How to Find and Build a Network without Selling Your Soul

Tell me if this sounds familiar: You’re shuffling across a gym floor with a name badge around your neck and 2 dozen copies of your resume in a manila folder, hoping to make some good connections at a job fair…but secretly dreaming of getting home to watch Netflix as soon as possible.

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Or, if you’ve been out of school for a while, maybe this scene looks more like a conference center and you’re thinking of a way to hand out your pocket full of business cards so you can head back to the hotel.

To me, these kinds of formal networking settings have always felt artificial, and often pretty uncomfortable. It’s hard to connect in an honest way when you’re worried about making a good impression and talking to the “right” people.

And at the end of the day, you want to see the time and energy you put into networking pay off. Often after talking to dozens of people and attending hour after hour of panels, you aren’t sure if you’ll see any real career benefits for attending!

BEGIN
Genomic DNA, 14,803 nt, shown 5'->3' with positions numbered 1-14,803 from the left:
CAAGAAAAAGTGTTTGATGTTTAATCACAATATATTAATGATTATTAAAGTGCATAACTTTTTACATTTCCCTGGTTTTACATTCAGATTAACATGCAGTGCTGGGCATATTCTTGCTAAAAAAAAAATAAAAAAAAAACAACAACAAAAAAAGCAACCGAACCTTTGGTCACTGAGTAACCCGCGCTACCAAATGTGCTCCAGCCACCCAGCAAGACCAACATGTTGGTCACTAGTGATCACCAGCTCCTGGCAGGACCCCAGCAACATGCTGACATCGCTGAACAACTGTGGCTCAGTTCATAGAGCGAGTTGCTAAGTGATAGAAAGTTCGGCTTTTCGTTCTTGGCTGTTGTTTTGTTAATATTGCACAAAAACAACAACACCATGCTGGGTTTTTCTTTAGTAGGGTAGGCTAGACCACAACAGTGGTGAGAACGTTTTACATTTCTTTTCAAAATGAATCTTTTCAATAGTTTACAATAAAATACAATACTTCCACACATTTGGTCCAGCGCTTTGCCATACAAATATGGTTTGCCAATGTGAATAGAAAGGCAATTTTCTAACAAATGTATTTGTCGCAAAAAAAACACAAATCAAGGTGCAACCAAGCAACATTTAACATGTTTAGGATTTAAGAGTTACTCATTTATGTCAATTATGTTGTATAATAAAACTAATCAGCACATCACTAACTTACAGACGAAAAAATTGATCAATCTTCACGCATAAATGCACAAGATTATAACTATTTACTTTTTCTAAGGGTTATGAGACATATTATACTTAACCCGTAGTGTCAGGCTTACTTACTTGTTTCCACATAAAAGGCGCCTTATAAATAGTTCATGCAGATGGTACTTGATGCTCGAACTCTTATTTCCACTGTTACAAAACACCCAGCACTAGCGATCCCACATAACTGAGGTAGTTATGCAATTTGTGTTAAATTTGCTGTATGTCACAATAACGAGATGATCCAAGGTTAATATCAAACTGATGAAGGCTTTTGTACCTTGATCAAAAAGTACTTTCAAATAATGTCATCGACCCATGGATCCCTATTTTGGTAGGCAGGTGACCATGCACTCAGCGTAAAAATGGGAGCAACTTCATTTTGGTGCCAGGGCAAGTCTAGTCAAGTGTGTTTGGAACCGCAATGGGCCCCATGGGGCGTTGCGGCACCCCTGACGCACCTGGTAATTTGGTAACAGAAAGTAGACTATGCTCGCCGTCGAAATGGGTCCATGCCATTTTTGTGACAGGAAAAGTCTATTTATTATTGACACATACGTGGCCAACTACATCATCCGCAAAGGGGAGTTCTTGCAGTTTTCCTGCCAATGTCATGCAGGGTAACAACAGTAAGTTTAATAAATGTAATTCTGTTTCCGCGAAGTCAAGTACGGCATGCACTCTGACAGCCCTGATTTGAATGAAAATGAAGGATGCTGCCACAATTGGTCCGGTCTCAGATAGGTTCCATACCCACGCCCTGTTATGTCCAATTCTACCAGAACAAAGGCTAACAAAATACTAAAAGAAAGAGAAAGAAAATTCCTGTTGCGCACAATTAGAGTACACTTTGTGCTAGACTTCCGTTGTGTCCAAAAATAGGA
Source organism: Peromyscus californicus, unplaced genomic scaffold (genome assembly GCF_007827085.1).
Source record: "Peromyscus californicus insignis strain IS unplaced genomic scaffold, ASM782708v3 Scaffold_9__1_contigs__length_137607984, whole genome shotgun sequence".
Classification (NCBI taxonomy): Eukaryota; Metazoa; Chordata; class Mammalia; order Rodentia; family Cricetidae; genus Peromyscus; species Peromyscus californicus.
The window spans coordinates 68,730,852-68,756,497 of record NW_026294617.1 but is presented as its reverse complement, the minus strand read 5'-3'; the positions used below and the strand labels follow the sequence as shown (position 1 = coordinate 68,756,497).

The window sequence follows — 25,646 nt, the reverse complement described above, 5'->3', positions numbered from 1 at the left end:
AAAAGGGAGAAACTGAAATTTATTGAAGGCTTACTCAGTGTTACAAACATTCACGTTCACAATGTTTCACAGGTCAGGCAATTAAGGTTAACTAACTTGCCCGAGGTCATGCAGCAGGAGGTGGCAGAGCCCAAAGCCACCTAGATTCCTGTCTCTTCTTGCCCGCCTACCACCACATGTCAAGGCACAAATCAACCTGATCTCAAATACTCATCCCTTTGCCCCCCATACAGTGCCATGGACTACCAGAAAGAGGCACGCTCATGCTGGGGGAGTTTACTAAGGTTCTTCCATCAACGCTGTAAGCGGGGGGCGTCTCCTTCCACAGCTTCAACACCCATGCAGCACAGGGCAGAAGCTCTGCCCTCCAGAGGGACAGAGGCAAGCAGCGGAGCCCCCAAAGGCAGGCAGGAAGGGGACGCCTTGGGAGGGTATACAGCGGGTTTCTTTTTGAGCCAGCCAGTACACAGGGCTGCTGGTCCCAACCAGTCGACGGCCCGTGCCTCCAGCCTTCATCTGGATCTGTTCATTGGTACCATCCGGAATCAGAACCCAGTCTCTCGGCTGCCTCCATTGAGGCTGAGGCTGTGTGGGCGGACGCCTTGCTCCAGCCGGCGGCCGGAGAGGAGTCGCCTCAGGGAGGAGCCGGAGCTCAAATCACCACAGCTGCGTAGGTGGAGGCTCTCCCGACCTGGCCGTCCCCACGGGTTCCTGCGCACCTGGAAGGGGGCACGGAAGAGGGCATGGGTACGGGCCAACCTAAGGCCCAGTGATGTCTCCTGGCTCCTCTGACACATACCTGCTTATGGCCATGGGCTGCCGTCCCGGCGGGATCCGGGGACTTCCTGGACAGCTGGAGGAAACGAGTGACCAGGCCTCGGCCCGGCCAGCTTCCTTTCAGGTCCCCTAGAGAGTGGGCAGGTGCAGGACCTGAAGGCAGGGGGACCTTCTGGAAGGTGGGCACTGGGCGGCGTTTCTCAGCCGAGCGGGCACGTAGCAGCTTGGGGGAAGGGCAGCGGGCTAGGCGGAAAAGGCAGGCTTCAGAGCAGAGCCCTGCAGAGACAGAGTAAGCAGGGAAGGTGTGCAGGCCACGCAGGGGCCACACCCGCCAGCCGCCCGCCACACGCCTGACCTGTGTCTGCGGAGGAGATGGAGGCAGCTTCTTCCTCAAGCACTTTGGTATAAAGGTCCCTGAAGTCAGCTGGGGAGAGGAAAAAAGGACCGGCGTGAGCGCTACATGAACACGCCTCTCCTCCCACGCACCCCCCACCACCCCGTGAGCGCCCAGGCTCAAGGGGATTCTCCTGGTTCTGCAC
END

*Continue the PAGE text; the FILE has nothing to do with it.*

All this is frustrating when you consider just how important it is to your career to build relationships. (For reference: I haven’t applied for a job since graduate school, because they have ALL come about through personal and professional connections.)

Now, a formal networking event doesn’t have to be a gauntlet of social anxiety or feel like a waste of time. In fact, shifting the way you think about and prepare for these events can make them productive…and even fun! Here are a few strategies from the guide I put together that have worked for me:

3 Tips for Making the Most of Networking Events

1. Make a personal goal before every networking event so you don’t get overwhelmed.

Fact: Networking events are intimidating for virtually everyone. There’s nothing more awkward than entering a room full of people you don’t know and being forced to talk to them (while trying to make genuine connections). When you put pressure on yourself to meet every single person in the room and get to know all of them, that only makes you less likely to actually go to the event and have a good time.

To keep from psyching yourself out, create a personal goal for each networking event. Whether that’s simply talking to at least three people or meeting at least one person at your dream company, start small and manageable, then work your way up.

2. Give yourself a deadline.